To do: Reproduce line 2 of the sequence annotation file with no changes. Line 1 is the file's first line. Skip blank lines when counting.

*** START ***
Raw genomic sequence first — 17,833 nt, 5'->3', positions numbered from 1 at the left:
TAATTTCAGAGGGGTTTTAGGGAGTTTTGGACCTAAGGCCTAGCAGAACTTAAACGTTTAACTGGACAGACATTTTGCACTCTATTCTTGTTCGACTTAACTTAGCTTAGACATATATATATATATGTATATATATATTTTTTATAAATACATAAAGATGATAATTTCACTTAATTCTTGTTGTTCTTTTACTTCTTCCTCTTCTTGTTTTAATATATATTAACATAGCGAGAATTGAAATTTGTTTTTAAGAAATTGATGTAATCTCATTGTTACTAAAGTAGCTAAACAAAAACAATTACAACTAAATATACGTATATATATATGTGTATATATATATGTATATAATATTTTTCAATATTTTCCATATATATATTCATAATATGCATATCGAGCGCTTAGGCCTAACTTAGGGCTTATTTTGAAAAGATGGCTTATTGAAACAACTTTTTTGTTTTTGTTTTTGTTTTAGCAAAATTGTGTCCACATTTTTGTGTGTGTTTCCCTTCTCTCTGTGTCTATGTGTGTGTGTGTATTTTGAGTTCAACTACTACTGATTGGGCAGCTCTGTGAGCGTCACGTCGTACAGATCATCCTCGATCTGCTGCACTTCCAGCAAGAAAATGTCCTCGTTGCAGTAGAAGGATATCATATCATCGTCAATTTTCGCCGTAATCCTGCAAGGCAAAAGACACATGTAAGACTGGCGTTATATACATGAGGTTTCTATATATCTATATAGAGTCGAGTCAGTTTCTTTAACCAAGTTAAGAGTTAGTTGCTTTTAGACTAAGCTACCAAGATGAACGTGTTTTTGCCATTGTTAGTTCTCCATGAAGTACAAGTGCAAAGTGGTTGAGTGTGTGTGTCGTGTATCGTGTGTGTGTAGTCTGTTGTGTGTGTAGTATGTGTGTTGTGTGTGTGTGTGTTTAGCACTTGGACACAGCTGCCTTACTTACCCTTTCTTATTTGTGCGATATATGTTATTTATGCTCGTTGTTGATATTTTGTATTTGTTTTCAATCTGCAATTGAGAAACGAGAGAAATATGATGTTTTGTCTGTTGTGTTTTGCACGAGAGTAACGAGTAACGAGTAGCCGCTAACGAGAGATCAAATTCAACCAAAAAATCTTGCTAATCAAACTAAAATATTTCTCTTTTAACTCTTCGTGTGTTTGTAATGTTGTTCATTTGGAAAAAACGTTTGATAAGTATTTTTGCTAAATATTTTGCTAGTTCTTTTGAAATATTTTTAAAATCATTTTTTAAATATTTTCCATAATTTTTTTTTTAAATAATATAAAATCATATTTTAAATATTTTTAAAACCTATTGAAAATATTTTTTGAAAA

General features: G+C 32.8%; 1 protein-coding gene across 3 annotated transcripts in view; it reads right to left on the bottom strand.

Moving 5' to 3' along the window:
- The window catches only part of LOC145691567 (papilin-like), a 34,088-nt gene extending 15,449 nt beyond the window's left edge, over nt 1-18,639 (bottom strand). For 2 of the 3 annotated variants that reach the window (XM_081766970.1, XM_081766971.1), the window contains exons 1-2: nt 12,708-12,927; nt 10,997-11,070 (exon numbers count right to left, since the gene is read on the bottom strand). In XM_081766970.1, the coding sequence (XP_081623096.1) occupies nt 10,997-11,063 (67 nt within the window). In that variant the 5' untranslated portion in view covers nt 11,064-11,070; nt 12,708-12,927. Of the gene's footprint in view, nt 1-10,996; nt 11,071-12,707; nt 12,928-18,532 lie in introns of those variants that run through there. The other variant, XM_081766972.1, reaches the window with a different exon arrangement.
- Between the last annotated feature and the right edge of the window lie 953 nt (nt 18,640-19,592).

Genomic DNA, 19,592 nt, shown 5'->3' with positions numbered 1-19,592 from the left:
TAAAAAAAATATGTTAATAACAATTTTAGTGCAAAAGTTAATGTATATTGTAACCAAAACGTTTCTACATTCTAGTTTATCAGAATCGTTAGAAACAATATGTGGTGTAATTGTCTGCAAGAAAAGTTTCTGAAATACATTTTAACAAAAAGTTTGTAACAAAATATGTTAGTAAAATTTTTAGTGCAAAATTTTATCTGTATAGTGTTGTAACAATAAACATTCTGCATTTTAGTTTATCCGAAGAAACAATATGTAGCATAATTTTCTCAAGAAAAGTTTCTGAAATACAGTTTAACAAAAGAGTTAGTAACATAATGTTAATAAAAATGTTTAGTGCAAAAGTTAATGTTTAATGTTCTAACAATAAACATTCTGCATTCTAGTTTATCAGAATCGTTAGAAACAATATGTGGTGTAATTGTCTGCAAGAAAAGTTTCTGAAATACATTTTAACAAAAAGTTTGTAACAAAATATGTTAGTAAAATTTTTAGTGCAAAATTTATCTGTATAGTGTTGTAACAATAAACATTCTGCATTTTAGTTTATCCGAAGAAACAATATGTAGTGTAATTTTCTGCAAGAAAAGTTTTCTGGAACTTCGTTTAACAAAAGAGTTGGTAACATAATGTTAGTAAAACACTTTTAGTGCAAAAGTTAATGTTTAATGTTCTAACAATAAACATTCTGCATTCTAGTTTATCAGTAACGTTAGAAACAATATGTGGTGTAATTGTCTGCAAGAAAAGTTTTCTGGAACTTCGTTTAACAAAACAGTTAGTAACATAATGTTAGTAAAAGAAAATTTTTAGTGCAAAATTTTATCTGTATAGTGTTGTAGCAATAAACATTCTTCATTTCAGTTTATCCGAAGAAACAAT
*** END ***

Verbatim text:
TAATTTCAGAGGGGTTTTAGGGAGTTTTGGACCTAAGGCCTAGCAGAACTTAAACGTTTAACTGGACAGACATTTTGCACTCTATTCTTGTTCGACTTAACTTAGCTTAGACATATATATATATATGTATATATATATTTTTTATAAATACATAAAGATGATAATTTCACTTAATTCTTGTTGTTCTTTTACTTCTTCCTCTTCTTGTTTTAATATATATTAACATAGCGAGAATTGAAATTTGTTTTTAAGAAATTGATGTAATCTCATTGTTACTAAAGTAGCTAAACAAAAACAATTACAACTAAATATACGTATATATATATGTGTATATATATATGTATATAATATTTTTCAATATTTTCCATATATATATTCATAATATGCATATCGAGCGCTTAGGCCTAACTTAGGGCTTATTTTGAAAAGATGGCTTATTGAAACAACTTTTTTGTTTTTGTTTTTGTTTTAGCAAAATTGTGTCCACATTTTTGTGTGTGTTTCCCTTCTCTCTGTGTCTATGTGTGTGTGTGTATTTTGAGTTCAACTACTACTGATTGGGCAGCTCTGTGAGCGTCACGTCGTACAGATCATCCTCGATCTGCTGCACTTCCAGCAAGAAAATGTCCTCGTTGCAGTAGAAGGATATCATATCATCGTCAATTTTCGCCGTAATCCTGCAAGGCAAAAGACACATGTAAGACTGGCGTTATATACATGAGGTTTCTATATATCTATATAGAGTCGAGTCAGTTTCTTTAACCAAGTTAAGAGTTAGTTGCTTTTAGACTAAGCTACCAAGATGAACGTGTTTTTGCCATTGTTAGTTCTCCATGAAGTACAAGTGCAAAGTGGTTGAGTGTGTGTGTCGTGTATCGTGTGTGTGTAGTCTGTTGTGTGTGTAGTATGTGTGTTGTGTGTGTGTGTGTTTAGCACTTGGACACAGCTGCCTTACTTACCCTTTCTTATTTGTGCGATATATGTTATTTATGCTCGTTGTTGATATTTTGTATTTGTTTTCAATCTGCAATTGAGAAACGAGAGAAATATGATGTTTTGTCTGTTGTGTTTTGCACGAGAGTAACGAGTAACGAGTAGCCGCTAACGAGAGATCAAATTCAACCAAAAAATCTTGCTAATCAAACTAAAATATTTCTCTTTTAACTCTTCGTGTGTTTGTAATGTTGTTCATTTGGAAAAAACGTTTGATAAGTATTTTTGCTAAATATTTTGCTAGTTCTTTTGAAATATTTTTAAAATCATTTTTTAAATATTTTCCATAATTTTTTTTTTAAATAATATAAAATCATATTTTAAATATTTTTAAAACCTATTGAAAATATTTTTTGAAAA